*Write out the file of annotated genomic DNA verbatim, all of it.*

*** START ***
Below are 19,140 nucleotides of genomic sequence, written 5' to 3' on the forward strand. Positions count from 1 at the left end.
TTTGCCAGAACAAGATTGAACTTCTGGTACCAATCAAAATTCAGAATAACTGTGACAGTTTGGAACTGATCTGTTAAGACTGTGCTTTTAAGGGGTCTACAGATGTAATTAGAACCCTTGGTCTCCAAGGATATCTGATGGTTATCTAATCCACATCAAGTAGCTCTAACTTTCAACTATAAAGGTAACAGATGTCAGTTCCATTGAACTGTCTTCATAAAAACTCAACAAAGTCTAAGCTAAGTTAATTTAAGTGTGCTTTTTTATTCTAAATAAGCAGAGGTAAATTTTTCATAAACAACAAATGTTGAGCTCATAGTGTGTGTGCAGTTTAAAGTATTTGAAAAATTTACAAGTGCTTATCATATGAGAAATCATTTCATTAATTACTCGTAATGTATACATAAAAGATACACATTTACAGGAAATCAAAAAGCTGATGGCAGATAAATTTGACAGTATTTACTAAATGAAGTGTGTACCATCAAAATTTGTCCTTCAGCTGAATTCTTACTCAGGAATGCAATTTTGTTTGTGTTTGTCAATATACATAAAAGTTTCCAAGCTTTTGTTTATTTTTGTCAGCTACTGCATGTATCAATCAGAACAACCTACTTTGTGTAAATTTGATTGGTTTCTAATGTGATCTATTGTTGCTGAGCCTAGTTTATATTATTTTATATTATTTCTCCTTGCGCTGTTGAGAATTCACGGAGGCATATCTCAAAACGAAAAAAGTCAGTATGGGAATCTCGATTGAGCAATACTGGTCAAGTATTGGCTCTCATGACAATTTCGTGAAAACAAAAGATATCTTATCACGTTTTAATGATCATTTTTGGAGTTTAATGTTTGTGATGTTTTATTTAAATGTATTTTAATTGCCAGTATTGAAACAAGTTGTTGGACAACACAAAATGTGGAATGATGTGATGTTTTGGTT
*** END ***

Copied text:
Below are 19,140 nucleotides of genomic sequence, written 5' to 3' on the forward strand. Positions count from 1 at the left end.
TTTGCCAGAACAAGATTGAACTTCTGGTACCAATCAAAATTCAGAATAACTGTGACAGTTTGGAACTGATCTGTTAAGACTGTGCTTTTAAGGGGTCTACAGATGTAATTAGAACCCTTGGTCTCCAAGGATATCTGATGGTTATCTAATCCACATCAAGTAGCTCTAACTTTCAACTATAAAGGTAACAGATGTCAGTTCCATTGAACTGTCTTCATAAAAACTCAACAAAGTCTAAGCTAAGTTAATTTAAGTGTGCTTTTTTATTCTAAATAAGCAGAGGTAAATTTTTCATAAACAACAAATGTTGAGCTCATAGTGTGTGTGCAGTTTAAAGTATTTGAAAAATTTACAAGTGCTTATCATATGAGAAATCATTTCATTAATTACTCGTAATGTATACATAAAAGATACACATTTACAGGAAATCAAAAAGCTGATGGCAGATAAATTTGACAGTATTTACTAAATGAAGTGTGTACCATCAAAATTTGTCCTTCAGCTGAATTCTTACTCAGGAATGCAATTTTGTTTGTGTTTGTCAATATACATAAAAGTTTCCAAGCTTTTGTTTATTTTTGTCAGCTACTGCATGTATCAATCAGAACAACCTACTTTGTGTAAATTTGATTGGTTTCTAATGTGATCTATTGTTGCTGAGCCTAGTTTATATTATTTTATATTATTTCTCCTTGCGCTGTTGAGAATTCACGGAGGCATATCTCAAAACGAAAAAAGTCAGTATGGGAATCTCGATTGAGCAATACTGGTCAAGTATTGGCTCTCATGACAATTTCGTGAAAACAAAAGATATCTTATCACGTTTTAATGATCATTTTTGGAGTTTAATGTTTGTGATGTTTTATTTAAATGTATTTTAATTGCCAGTATTGAAACAAGTTGTTGGACAACACAAAATGTGGAATGATGTGATGTTTTGGTT